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Next Year: Back to Where the National Guard Began


The NGAUS conference returns next year to the National Guard’s recognized birthplace — Massachusetts.

While some states and Puerto Rico claim an earlier militia heritage, the Massachusetts Bay Colony’s General Court in 1636 formed the first militia regiments in North America. They are the oldest continuously serving units in the U.S. military today.

Massachusetts militiamen also fired the first shots of the American Revolution at Lexington and Concord in 1775.

The 142nd General Conference & Exhibition, Aug. 28-31 in Boston, will celebrate that history. Host-state organizers are even planning a tour to Salem, Massachusetts, where the Massachusetts Bay Colony’s East Regiment held its first assembly in 1637.

That event is the subject of the famous National Guard Heritage Painting, The First Muster, which is often used to illustrate the birth of the Guard.

Attendees can also discover history on their own. A popular option is the Freedom Trail, a 2.5-mile walking route of historic sites in downtown that tells the story of the nation’s founding. One stop, the former meetinghouse Faneuil Hall, is a popular marketplace.

But Boston offers much more than history. It is a vibrant port city. The area’s many colleges and universities make it an international center of higher learning. The city’s economic base includes finance, biotechnology and information technology. And there are hundreds of restaurants, bars and pubs, some of which seem nearly as old as the city itself.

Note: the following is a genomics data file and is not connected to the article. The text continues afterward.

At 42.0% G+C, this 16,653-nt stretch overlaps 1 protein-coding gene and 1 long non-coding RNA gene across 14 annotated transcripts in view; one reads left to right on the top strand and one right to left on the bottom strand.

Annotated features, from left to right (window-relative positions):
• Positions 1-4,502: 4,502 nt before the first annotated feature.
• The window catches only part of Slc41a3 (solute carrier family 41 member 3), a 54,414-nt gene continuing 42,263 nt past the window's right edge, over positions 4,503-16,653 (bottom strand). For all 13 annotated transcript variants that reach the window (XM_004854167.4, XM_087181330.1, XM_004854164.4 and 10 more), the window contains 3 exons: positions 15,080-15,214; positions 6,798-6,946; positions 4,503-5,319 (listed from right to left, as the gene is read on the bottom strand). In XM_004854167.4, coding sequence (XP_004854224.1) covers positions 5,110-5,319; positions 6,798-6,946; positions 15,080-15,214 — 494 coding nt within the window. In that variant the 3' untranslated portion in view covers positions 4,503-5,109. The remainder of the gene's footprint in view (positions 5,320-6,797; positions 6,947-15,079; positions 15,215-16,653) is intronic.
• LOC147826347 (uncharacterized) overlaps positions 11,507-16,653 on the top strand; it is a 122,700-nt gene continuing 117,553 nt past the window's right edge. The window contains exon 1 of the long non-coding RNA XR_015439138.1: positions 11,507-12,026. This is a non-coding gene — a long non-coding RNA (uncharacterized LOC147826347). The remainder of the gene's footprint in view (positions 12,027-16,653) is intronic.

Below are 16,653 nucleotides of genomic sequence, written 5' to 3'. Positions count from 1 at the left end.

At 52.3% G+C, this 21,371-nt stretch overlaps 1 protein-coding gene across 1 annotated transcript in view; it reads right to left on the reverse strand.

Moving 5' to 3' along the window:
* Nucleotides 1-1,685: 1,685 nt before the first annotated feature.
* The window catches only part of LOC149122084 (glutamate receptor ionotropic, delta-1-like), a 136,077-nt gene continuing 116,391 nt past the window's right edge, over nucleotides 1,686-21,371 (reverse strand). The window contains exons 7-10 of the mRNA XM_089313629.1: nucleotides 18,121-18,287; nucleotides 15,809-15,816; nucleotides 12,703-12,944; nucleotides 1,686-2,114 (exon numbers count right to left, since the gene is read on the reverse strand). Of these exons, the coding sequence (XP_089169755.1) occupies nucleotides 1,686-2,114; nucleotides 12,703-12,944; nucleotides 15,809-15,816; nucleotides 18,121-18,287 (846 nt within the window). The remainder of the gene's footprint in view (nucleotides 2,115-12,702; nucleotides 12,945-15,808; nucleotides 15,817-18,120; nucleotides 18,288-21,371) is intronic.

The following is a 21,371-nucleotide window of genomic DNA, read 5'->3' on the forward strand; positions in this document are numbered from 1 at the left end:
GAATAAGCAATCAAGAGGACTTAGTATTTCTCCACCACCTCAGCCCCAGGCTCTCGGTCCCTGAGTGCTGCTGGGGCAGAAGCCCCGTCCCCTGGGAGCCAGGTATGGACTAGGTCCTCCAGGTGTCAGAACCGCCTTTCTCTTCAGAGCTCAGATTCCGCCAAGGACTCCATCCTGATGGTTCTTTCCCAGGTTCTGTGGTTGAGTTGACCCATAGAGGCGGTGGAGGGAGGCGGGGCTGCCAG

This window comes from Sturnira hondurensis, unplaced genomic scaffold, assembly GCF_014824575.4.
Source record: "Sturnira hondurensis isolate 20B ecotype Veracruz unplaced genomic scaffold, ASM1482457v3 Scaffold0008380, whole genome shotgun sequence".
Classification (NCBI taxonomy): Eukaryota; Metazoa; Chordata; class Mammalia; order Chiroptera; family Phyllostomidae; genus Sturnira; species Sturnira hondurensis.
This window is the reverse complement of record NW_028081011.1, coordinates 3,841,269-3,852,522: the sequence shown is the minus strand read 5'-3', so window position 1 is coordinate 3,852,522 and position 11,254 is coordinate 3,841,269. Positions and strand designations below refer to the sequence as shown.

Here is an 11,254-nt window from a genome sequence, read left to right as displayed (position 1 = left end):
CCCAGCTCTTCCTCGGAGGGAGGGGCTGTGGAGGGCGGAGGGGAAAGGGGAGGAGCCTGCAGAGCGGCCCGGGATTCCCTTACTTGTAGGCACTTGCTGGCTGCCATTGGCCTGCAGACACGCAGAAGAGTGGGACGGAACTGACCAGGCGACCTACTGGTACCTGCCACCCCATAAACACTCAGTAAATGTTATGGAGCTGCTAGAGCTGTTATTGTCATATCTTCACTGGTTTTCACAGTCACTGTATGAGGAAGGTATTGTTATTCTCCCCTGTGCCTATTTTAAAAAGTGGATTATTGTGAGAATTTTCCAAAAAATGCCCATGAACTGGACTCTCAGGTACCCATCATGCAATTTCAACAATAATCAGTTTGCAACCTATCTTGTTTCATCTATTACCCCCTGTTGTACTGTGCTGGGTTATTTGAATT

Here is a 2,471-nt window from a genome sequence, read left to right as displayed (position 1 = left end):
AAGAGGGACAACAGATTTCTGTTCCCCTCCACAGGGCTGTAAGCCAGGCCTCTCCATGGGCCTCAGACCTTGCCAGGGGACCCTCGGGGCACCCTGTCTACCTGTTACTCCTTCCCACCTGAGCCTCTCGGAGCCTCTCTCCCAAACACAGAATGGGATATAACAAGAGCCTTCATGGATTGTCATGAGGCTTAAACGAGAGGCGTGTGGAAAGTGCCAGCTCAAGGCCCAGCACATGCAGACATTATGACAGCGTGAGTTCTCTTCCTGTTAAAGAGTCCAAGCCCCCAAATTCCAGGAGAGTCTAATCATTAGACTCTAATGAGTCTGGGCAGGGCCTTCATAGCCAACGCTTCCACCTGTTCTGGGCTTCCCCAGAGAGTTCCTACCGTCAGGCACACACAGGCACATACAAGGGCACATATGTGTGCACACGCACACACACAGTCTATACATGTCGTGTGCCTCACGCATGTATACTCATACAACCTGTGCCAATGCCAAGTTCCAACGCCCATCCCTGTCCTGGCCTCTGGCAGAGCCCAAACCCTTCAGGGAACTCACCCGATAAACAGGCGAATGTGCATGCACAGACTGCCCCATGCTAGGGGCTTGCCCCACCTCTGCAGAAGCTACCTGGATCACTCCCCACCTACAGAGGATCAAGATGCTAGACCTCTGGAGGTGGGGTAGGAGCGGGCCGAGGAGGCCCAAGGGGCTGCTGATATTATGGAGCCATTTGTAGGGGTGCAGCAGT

Boston is also home to some of the nation’s best-known and most successful pro sports franchises, a topic the locals like to share with the city’s 20 million annual tourists.

Conference business sessions and the industry exhibition will be at the Boston Convention and Exhibition Center, one of the largest meeting facilities in the Northeast. It is located near the South Boston waterfront and across the harbor from the Logan International Airport.

Business sessions will feature Pentagon leaders, members of Congress and, quite possibly, the candidates to be the command-er in chief. Next year is the presidential election and the conference has hosted at least one of the major-party nominees every year since 1992.

Further details are posted here.